The leaves were not all that was changing in Lafayette Park. I had never before seen a patriotic mosh-pit, but I was gladly trapped in one outside the White House in the hours after Barack Obama's inexorable but still unimaginable victory. I had also never seen young people march on the White House in the cause of joy. But now hundreds of exhilarated students had put down their copies of Negri and Hardt and lucidly picked up American flags, and as they flowed in from Pennsylvania Avenue in the rainy night they sang "The Star Spangled Banner" and "God Bless America." I do not mean to exaggerate the beauty of the scene--it was also boorish and hormonal, and I doubt that there was a soul among the cheering, hoodied, text-messaging crowd who cared much about, say, what General Kayani told General Petraeus; but I would be lying, I would be hardened in precisely the way I do not wish to be hardened, if I did not report that the scene was beautiful. When they began to cry "USA! USA!", the jingoistic crudity of the chant was gone; and while they were finding their way to the ferocious assertion of the love of country that had been the trademark of their Republican counterparts, those same counterparts on the other side of the country, the ones now marooned in the Palin-Jindal-Hensarling primitivism, were disgracing John McCain, a lost but wrenchingly honorable man, by jeering at the mention of the new president's name. Americans who were not moved by what happened the other night were in some way un-American. A dry eye was a misinterpretation of American history.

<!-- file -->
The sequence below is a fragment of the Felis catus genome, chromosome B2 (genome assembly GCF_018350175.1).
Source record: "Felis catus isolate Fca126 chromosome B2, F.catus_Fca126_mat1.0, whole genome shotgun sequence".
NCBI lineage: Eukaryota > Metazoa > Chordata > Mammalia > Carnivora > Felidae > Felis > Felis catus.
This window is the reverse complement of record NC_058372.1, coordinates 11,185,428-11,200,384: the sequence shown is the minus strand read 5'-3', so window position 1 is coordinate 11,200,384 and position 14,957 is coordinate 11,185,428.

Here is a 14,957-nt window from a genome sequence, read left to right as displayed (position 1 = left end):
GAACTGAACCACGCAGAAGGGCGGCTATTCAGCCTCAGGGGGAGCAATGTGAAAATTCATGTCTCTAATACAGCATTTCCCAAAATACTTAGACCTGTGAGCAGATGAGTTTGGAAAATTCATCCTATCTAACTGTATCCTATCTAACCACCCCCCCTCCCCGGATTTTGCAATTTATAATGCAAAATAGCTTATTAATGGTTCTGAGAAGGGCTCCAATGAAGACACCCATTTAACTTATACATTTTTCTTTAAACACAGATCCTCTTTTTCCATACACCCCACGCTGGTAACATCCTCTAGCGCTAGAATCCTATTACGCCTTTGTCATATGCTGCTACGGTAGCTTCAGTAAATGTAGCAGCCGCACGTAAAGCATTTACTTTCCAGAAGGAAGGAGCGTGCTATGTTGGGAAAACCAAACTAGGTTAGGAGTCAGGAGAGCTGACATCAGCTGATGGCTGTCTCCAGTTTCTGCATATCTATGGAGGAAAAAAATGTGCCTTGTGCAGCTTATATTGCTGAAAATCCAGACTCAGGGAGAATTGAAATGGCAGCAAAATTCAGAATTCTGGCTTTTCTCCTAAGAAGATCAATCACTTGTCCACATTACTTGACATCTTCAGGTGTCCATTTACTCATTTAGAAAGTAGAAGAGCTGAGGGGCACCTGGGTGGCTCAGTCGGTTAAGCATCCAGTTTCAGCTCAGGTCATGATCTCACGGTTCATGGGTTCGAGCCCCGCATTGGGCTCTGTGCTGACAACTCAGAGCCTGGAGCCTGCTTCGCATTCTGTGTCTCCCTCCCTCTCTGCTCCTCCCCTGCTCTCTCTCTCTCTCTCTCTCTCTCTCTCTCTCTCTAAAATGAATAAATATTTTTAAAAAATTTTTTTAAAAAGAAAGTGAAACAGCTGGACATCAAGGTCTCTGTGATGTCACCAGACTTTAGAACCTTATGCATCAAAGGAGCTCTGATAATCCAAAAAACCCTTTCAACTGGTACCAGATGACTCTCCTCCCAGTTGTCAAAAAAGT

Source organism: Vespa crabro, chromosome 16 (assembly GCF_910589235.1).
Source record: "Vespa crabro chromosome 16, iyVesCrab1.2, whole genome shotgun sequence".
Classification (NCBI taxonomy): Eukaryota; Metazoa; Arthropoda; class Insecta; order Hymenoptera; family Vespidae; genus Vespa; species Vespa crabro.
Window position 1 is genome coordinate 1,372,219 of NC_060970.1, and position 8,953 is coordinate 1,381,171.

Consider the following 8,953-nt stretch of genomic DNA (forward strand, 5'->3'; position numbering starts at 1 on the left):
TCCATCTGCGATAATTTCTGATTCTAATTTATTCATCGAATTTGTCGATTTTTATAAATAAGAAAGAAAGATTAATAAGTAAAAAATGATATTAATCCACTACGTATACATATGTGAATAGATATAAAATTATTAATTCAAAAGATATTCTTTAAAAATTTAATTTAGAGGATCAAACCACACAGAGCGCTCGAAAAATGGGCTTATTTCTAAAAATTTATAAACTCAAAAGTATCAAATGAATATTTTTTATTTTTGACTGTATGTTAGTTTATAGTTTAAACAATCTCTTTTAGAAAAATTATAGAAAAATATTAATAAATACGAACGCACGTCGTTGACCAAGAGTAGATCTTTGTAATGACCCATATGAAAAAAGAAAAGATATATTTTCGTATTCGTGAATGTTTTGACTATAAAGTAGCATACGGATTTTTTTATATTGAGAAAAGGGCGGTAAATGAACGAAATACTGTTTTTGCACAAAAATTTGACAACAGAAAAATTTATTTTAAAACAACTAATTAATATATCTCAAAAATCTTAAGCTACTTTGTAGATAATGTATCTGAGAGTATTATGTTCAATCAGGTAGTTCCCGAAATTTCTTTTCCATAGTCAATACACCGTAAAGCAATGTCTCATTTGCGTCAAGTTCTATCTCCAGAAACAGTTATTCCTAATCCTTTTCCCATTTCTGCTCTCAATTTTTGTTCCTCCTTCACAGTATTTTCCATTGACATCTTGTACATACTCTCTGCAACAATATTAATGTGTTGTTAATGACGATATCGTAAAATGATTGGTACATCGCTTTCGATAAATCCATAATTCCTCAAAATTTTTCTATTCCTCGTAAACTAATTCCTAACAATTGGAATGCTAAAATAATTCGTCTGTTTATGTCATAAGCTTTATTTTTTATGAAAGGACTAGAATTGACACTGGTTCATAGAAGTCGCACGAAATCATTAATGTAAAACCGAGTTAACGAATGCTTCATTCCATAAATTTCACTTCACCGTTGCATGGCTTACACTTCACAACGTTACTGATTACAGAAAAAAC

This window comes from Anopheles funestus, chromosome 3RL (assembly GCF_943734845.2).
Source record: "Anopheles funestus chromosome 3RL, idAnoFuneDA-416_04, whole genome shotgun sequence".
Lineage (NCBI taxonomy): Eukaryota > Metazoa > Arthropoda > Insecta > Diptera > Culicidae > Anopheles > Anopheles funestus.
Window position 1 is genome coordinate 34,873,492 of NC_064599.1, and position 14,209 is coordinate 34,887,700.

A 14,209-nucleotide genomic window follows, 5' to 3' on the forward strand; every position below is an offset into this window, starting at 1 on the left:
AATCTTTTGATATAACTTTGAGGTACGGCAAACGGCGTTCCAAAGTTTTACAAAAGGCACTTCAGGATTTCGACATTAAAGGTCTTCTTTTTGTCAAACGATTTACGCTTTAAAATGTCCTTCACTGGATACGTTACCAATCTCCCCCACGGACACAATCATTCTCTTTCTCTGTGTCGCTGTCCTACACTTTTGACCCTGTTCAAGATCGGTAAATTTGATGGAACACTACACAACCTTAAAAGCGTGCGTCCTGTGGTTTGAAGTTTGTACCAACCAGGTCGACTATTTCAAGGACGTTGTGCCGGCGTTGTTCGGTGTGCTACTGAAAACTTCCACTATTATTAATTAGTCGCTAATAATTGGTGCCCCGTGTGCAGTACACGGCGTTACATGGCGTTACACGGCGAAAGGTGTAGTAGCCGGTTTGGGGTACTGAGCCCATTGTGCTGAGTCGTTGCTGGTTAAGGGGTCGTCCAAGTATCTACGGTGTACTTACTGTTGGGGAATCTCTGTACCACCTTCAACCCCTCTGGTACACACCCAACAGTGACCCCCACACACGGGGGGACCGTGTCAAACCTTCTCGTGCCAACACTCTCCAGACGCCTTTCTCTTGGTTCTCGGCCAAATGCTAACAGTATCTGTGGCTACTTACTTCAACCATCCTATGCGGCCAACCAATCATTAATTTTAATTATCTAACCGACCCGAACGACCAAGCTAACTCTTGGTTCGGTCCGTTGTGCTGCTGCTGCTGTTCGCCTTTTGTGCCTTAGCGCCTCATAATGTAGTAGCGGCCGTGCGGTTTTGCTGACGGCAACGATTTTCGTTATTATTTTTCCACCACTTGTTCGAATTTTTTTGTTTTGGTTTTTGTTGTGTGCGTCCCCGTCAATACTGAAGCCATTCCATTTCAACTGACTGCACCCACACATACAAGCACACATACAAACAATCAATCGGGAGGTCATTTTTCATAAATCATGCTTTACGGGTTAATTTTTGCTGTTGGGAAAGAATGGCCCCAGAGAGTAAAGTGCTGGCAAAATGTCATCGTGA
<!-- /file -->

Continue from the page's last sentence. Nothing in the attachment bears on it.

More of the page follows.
There are moments when pure feeling is also intelligent feeling. When suddenly CNN revealed its wall-sized announcement of the outcome, I experienced a blissful and unembarrassed rush of racialism. Only a hologram of Frederick Douglass would have excited me more. In that instant, forgive me, all I cared to know about Barack Obama was his color. A man of mixed race--no, an African American--no, a black man--no, let us not forget the whole odious story, a Negro--was elected to the presidency of the United States. There could be no more definitive demonstration of the American system of possibility than this; none. The oldest and most plausible pessimism of all had been retired. I recognized that this was a triumph for all of us, but before it was a triumph for all of us it was a triumph for some of us, and I was happy for them, for my black brothers and sisters, before I was happy for me. They had borne so much and waited so long. On this night they had overcome. And so my happiness was quickly complicated by a solemn sensation of respect: what were the tears in my eyes compared to the tears in their eyes? According to Obama's ideal of inclusiveness, they were the ones being included in my American narrative; but somehow I felt also like I was being included in their American narrative, and I was honored to have a place in it. Their elevation elevated me, too. Equality is universal, but the paths to equality are particular. As we glorified our similarities, I bowed my head before our differences, which are blessings when they are not curses.